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J Pediatr. 2013 Jan;162(1):94-100. doi: 10.1016/j.jpeds.2012.06.009. Epub 2012 Jul 19.

High risk blood pressure and obesity increase the risk for left ventricular hypertrophy in African-American adolescents.

Author information

1
Department of Medicine, Thomas Jefferson University, Philadelphia, PA 19107, USA. Bonita.Falkner@jefferson.edu

Abstract

OBJECTIVE:

To examine the relative effects of high blood pressure (HBP) and obesity on left ventricular mass (LVM) among African-American adolescents; and if metabolic or inflammatory factors contribute to LVM.

STUDY DESIGN:

Using a 2 × 2 design, African-American adolescents were stratified by body mass index percentile (body mass index <95th percentile = non-obese; ≥ 95th percentile = obese) and average blood pressure (BP) (normal BP <120/80 mm Hg; HBP ≥ 120/80). Glucose, insulin, insulin resistance, lipids, and inflammatory cytokines were measured. From echocardiography measures of LVM, calculated LVM index (LVMI) ≥ 95th percentile defined left ventricular hypertrophy (LVH).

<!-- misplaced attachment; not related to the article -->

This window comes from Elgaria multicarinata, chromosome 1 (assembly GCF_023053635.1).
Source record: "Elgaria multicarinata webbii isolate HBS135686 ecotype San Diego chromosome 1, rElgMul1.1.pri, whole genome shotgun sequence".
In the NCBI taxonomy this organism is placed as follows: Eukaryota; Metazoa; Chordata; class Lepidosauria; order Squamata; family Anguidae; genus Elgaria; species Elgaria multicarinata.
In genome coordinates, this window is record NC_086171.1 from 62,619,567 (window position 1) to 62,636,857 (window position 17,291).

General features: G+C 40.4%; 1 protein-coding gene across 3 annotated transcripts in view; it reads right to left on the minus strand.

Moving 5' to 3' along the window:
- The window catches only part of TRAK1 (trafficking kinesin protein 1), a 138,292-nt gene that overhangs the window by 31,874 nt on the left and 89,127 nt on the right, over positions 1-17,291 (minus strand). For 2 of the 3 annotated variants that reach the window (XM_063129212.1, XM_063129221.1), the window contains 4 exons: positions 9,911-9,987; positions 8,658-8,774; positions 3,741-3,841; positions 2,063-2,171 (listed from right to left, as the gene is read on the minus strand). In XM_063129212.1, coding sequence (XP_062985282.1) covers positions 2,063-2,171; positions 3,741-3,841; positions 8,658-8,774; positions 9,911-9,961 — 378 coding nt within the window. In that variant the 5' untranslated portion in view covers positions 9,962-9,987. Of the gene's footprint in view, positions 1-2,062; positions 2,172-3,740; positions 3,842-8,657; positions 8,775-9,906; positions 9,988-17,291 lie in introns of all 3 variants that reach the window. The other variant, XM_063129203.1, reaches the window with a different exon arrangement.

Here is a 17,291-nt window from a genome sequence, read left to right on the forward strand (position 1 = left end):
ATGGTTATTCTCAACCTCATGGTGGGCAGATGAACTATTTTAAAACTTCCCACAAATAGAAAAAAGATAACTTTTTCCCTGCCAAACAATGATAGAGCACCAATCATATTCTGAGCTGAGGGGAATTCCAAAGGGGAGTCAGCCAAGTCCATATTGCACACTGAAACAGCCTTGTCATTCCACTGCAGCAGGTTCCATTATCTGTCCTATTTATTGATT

RESULTS:

Data included 301 adolescents (48% female), mean age 16.2 years, 51% obese, and 29% HBP. LVMI was highest among adolescents with both obesity and HBP. The multiplicative interaction of obesity and HBP on LVH was not significant (OR = 2.35, P = .20) but the independent additive associations of obesity and HBP with log-odds of LVH were significant; obesity OR = 3.26, P < .001; HBP OR = 2.92, P < .001. Metabolic and inflammatory risk factors were associated with obesity, but had no independent association with LVMI. Compared with those with average systolic BP (SBP) <75th percentile, adolescents with SBP from the 75th percentile to 90th percentile had higher LVMI (33.2 vs 38.7 g/m(2.7), P < .001) and greater LVH (18% vs 43%, P < .001), independent of obesity.

CONCLUSIONS:

Prevalence of LVH is highest among African-American adolescents with average BP ≥ 120/80 mm Hg and obesity. There also is an independent association of LVMI with BP, beginning at the 75th SBP percentile.

PMID:
22817908
PMCID:
PMC3480988
DOI:
10.1016/j.jpeds.2012.06.009
[Indexed for MEDLINE]
Free PMC Article
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